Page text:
On this blog, we’ve written extensively about the Dodge Durango and its various features. Today we’re going to look at what kind of gasoline this car uses and for which generation this applies. Let’s start with a quick answer:
All Dodge Durangos manufactured between 1997 – Present-day that have a 3.5L, 3.6L or 4.7L engine use regular unleaded gasoline with an octane rating of 87. All Dodge Durango’s that have a 5.7L or 5.9L V8 use regular unleaded gasoline with an octane rating of 87 – 89 whereas 89 is advised for optimum performance. Dodge Durango SRTs with a 6.2L or 6.4L Engine use fuel with an octane rating of 91.
However, that doesn’t tell the full story. Below we’ll talk about the different kinds of fuel that are available on the market and whether or not they are compatible with the Durango. Finally, we’ll also discuss the fuel mileage and the fuel tank size to give you a complete overview of this aspect of the car. Read on!
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Premium gasoline is the gasoline that has an octane rating of 91 or higher. It’s used in some vehicles for optimal performance whether that be for racing or towing purposes. The use of premium gasoline in the regular Durango is not recommended by Dodge. The reason for this is that it has no benefit over the use of regular gasoline with an octane rating of 87 – 89. Only engines that are designed for premium fuel are capable of getting benefit out of the use of it. Therefore it’s recommended you only use it for the 6.2L and 6.4L Durango SRT.
Dodge strongly promotes the use of reformulated gasoline in the Dodge Durango. In some areas of the United States, reformulated gasoline is mandatory. The reason for this is the fact that this fuel is designed to burn cleaner, and therefore the car has fewer emissions. Reformulated gasoline can be bought at certified retailers that carry the TOP TIER gasoline mark. In order to find a retailer in you area, please go to toptiergas.com.
Oxygenated Blends / E-15 / E-85
Some fuels consist of a mixture of regular unleaded gasoline and ethanol. Using ethanol in your gasoline is not a problem in itself, as long as it’s done in small quantities.
For Durangos manufactured before 2009 Dodge advises you to use fuel that has a maximum of 10% ethanol (E-10). Durango’s manufactured after 2013 can use fuel with a maximum of 15% ethanol (E-15). Some 2004 – 2009 Durango’s with a 4.7L V8 are Flexible Fuel Vehicles which means they can have fuel with a maximum of 85% ethanol (E-85).
Also, no generation of the Durango is capable of handling fuel that contains methanol.
Using fuels with more than 10-15% ethanol for cars that are not Flexible Fuel Vehicles, or any concentration of methanol, can result in the following symptoms:
- Operate in a lean mode.
- OBD II Malfunction Indicator Light on.
- Poor engine performance.
- Poor cold start and cold drivability.
- Increased risk for fuel system component corrosion.
It’s not recommended to add any fuel additives to the fuel yourself. The reason for this is the fact that some of these additives may contain active solvents and/or metals that will damage the fuel system and the engine. Damage caused to the fuel system by adding solvents to the fuel is not covered under warranty.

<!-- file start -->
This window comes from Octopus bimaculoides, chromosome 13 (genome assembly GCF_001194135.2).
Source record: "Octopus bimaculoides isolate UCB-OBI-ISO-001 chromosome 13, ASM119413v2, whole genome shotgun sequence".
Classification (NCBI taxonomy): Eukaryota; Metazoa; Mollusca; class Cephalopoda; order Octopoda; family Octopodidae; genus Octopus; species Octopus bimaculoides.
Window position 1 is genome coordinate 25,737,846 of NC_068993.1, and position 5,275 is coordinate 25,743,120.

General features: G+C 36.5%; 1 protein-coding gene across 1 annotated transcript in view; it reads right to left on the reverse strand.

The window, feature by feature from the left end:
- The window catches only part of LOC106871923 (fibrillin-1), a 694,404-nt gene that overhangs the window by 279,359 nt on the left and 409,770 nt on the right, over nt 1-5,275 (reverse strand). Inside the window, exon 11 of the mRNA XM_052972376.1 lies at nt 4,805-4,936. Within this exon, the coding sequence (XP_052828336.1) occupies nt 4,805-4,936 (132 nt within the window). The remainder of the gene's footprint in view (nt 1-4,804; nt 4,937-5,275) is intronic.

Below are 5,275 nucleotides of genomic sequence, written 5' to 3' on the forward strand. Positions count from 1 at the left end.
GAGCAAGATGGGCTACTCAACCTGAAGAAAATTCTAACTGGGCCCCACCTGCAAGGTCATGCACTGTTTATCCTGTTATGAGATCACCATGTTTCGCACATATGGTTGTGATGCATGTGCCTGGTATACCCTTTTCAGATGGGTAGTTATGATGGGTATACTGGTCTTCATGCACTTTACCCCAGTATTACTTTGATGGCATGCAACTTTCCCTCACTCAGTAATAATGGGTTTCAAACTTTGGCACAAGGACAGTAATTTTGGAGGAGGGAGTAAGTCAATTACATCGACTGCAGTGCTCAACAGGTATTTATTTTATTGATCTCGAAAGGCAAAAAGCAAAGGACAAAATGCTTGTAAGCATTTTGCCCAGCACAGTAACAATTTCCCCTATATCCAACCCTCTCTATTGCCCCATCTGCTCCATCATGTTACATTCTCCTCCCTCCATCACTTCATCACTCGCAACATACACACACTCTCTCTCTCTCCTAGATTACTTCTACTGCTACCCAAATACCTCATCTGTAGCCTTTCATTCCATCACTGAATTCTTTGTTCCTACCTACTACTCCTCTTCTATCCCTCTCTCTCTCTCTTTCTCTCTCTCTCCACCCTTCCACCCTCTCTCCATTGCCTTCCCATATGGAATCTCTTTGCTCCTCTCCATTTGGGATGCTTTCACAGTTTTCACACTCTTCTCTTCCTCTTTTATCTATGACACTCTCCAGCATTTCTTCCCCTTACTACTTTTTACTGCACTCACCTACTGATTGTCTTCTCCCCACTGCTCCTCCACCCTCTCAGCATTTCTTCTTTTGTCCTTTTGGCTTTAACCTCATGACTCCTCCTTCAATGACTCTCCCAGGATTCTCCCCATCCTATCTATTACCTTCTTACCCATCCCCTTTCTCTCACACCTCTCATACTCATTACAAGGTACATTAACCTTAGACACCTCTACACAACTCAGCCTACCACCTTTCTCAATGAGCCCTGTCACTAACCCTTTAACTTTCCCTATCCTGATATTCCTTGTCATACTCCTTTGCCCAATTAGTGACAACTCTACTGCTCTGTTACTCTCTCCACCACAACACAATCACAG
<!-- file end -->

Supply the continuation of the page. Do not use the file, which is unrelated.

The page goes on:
However, using gasoline that contains detergents, corrosion, and stability additives is recommended. Dodge strongly recommends you buy this kind of fuel at a certified TOP TIER gasoline retailer. These retailers sell gasoline that already has all the right additives mixed in.
Also, fuel additives such as MMT (also known as an octane booster) are not recommended. A stated before, using gasoline with a higher than recommended octane rating will not deliver any benefit to the performance or lifespan of the Durango. If you insist on using fuel with a higher octane rating than recommended it’s advised you buy this at the certified gas stations and don’t add additives yourself.
CNG Or LP Modifications
Modifying the Durango to run on Compressed Natural Gas or Liquid Propane is against the car’s warranty. Applying these modifications to the vehicle can damage the fuel system, emission system, or engine. This is your responsibility and is not covered under warranty.
Hearing A Knocking Noise After Refueling?
Hearing a slight knocking noise from your engine is a completely normal symptom of the car, especially if it’s working hard (such as when towing). However, this knocking noise
Fuel Mileage Of The Durango
It will come as no surprise that this large SUV is not specifically made for fuel economy. This thought still holds through today since the fuel mileage of the Durango basically hasn’t improved over the past two and a half decades. Granted, the engines have also become larger in some cases, but still, this is nothing to write home about. Have a look for yourself!
|Year||Engine||Combined MPG||City MPG||Highway MPG|
|1997 – 2003||4.7 2WD||15||13||18|
|2004 – 2009||3.7||16||14||19|
|2013 – 2020||3.6 RWD||21||19||26|
|2020 – Present-day||3.6 RWD||21||19||26|
Fuel Tank Size Of The Durango
Dodge Durangos with a 3.7L, 4.7L, 5.7L or 5.9L engine manufactured between 1997 – 2009 have a fuel tank capacity of 27 gallons or 102 liters. Durangos manufactured from 2013 onwards with a 3.5L, 3.6L, or 5.7L engine have a fuel tank capacity of 24.6 gallons or 93 liters. This includes the Durango SRT’s with a 6.2L or 6.4L engine.
Hi! My name is Stefan; I’m the owner and lead writer at TheDriverAdviser.com.
I’m an active writer on this blog myself, as well as a novice car mechanic. For the really technical stuff, I find writers with experience as a mechanic or who have studied mechanical engineering.
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